There is no way to reverse vision loss that has already occurred. However, there are ways to help patients cope with vision loss so they can lead full lives.
Low vision rehabilitation offers a holistic approach to addressing the areas in which vision loss has interfered with patients’ lives. Interventions might include:
- Environmental modifications such as changing lighting or layout in the home
- Assistive technology such as video magnifiers for reading or bioptic telescopes for driving (for eligible patients)
- Workplace assessments to help patients continue to succeed in their careers
- Counselling to help patients adjust to vision loss
- Referrals to community resources such as mobility assistance or support groups
Waterloo Eye Institute patients
If you’re over 65, OHIP will cover one major eye exam every 18 months and two follow-up assessments if you haven’t been diagnosed with any eligible eye conditions. If you’re under 65 and don’t have an eligible eye condition, a full eye exam costs $120 – note that all fees listed are as of February 2024 and are subject to change. There may be additional fees for some tests. For example, OCT imaging costs $75.
If you have been diagnosed with macular degeneration, OHIP covers one full eye exam a year and two follow-up visits regardless of age. However, your optometrist may recommend more frequent visits and perhaps additional imaging.
If you have the dry form, your optometrist may recommend dietary supplements at your own cost. Other lifestyle interventions, such as exercise and quitting smoking, may also require some investment.
If eye injections are needed, these are performed by ophthalmologists in Ontario, so we will refer you to an appropriate professional and coordinate your care with them. The visits and most injections are covered under OHIP.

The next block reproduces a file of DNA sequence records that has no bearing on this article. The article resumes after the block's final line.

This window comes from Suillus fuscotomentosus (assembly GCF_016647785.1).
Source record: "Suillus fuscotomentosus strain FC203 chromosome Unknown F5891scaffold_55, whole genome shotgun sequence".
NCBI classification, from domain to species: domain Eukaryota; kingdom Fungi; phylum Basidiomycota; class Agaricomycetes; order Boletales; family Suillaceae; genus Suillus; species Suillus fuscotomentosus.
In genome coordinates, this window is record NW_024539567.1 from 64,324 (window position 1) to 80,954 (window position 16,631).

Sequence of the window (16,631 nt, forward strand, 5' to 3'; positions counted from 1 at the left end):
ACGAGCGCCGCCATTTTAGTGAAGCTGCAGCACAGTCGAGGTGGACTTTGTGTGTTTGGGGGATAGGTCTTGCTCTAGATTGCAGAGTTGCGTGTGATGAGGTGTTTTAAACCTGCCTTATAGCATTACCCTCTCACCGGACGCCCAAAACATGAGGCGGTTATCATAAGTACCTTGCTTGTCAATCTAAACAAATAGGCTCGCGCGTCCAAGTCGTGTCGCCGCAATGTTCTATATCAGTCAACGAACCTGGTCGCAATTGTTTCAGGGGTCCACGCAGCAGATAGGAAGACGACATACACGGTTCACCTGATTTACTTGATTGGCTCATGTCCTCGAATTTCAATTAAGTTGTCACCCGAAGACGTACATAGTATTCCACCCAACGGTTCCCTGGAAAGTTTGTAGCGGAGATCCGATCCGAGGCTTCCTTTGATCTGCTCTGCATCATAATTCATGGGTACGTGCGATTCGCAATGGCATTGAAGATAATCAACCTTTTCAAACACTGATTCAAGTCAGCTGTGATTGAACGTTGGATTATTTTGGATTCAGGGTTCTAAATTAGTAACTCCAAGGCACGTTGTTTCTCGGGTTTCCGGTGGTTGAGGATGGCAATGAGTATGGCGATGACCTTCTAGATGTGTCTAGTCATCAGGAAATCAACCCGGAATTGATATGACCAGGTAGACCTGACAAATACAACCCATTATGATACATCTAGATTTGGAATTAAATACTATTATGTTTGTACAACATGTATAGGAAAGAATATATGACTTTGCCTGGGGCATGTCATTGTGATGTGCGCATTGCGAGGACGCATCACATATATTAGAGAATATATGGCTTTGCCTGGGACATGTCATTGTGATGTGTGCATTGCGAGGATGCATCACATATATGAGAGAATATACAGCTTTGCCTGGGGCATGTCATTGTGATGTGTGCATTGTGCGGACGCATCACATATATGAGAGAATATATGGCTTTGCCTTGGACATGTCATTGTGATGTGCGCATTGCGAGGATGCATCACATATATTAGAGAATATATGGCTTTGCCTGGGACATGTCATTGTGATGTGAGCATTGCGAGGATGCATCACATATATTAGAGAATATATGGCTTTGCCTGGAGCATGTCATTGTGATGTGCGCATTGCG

If you have vision loss, the Low Vision Clinic at the George & Judy Woo Centre for Sight Enhancement will evaluate your remaining vision and recommend ways to help you maximize it. Because it’s an interdisciplinary clinic, you may see different professionals, such as a low vision optometrist, a counsellor, a high-tech assessor and a therapist who can help you learn to use assistive devices. One fee of $240 covers seeing all these different professionals.
If you need assistive devices, there may be different options to borrow (short term), lease or buy them. Our staff can help you apply to the provincial Assistive Devices Program for funding to buy devices, if applicable.
If you’re experiencing financial challenges, speak to our staff. You may be eligible for support under our Optometric Charitable Care Fund. For some people, public benefits (such as ODSP and OW) or private insurance programs may cover part or all the fees necessary for your care.
The University of Waterloo School of Optometry and Vision Science is ranked fifth worldwide in research output for schools of optometry. We have contributed to better understanding, diagnosing and treating macular degeneration in a variety of ways.
For example, our researchers have found non-invasive brain stimulation can help macular degeneration patients with vision loss read better using their peripheral vision. Research in this area is ongoing and, as of February 2024, we are recruiting patients with macular degeneration to participate in a study (at the link, scroll down for relevant content).
Our researchers are also working with colleagues at the Institute for Quantum Computing and the Hong Kong-based Centre for Eye and Vision Research on new, award-winning technology that uses quantum light beams to help diagnose macular degeneration at the earliest stages. A company to commercialize that technology, Incoherent Vision Inc., has been launched.
Other researchers at the School are working or have worked in areas related to macular degeneration, such as better understanding the cellular aging process in the eye and advancing ocular imaging.
Interested in participating in research? Check out our current studies recruiting participants.